Oh how times have changed since the first Thanksgiving. While we still regard this as a day to be thankful for the food on the table and the family and friends with whom we share it, let’s face it, just about everything else is different. Driving to the supermarket to pick up cans of cranberry sauce, sticks of butter, and ready-to-cook turkeys does not burn as many calories as harvesting seasonal produce and hunting and preparing game without the luxury of modern conveniences. With the addition of fabulous high-calorie desserts and alcoholic beverages, not to mention couches and television broadcasts of football games, the modern American Thanksgiving requires a game plan to avoid unwanted weight gain.
It is absolutely possible to enjoy holiday meals without putting on an extra pound or two but it is important to be realistic. The “everything in moderation” approach may work for you if your family, unlike mine, has only one or two options per course (desserts in particular). Sample everything you’d like but in child-sized portions (about ½ or ¼ of the amount that you would normally take); using a smaller plate may be helpful here.
If you find it impossible to take small portions, try to stick to the dishes that are only available at the holidays and skip the foods like mashed potatoes and bread and butter that you could have any day of the year.
You are not alone if you are of the mindset that you are entitled to overindulge on the holidays and laugh at the suggestion to limit portions or hold back at all on what you eat during holiday meals. Instead, try to create a calorie deficit for yourself by fitting in extra physical activity or making lower-calorie food choices during the holiday months so that you can overindulge for a day or two. This is not the time of year to start a diet or exercise plan and expect to lose weight; weight maintenance is a more realistic goal. The generic recommendation is thirty minutes of physical activity (in periods of at least ten minutes) five days a week. Yes, it’s getting cold out, but a couple of fifteen minute breaks during every work day to take a brisk walk outside would be a big step in the right direction to keep off the extra pounds.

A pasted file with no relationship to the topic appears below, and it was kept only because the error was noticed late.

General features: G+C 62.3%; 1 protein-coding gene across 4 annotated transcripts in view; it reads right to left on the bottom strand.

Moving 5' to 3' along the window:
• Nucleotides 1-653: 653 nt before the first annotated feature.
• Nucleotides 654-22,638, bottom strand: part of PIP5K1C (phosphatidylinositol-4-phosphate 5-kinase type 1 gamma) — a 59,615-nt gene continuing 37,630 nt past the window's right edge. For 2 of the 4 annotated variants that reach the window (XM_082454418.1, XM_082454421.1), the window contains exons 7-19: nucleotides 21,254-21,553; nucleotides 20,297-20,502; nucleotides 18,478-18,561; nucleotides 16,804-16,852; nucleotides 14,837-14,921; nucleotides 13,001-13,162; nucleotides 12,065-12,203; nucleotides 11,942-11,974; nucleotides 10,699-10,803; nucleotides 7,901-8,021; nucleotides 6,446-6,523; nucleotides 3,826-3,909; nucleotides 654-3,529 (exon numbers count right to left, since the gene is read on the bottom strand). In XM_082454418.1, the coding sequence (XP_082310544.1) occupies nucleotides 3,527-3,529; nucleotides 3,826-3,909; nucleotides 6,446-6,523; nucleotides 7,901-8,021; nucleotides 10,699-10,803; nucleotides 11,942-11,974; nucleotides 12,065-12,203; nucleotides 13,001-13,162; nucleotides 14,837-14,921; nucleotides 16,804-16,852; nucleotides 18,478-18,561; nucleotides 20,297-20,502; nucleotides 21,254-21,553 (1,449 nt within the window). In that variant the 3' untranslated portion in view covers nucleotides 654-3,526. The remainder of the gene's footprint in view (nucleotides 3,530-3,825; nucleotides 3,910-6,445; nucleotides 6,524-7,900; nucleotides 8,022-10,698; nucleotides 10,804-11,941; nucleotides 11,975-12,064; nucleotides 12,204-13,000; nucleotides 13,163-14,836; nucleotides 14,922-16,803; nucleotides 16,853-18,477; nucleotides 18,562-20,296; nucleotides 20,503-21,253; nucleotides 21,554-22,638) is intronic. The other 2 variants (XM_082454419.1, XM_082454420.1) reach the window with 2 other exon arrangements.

Don’t want to or can’t find the time to fit in any more physical activity? Look for sources of empty calories in your daily diet and reduce or eliminate them. If you’re a soda drinker, try giving up soda for the holidays. Have a sweet tooth? Limit the number of times per week that you have a dessert, or substitute a healthier dessert such as fruit for sweets.
Perhaps the people we are most thankful for on Thanksgiving are the ones that host and cook the meal. With all due respect to traditional family recipes, there may be some opportunities to lighten up the menu without compromising great taste. If you are willing, try using less sugar in your pumpkin pie or half the butter in your green bean casserole.
Finally, it would be great if we could all make an effort to use more fresh and less processed ingredients. While most of us are not harvesting our own corn or hunting our own turkeys, many traditional Thanksgiving foods are in season and can be purchased locally. What better way to give thanks than to support local farmers. Find locations, dates, and times for fall and winter farmer's markets at this link: http://www.ct.gov/doag/lib/doag/marketing_files/2011-2012_winter-holiday_market_listing.pdf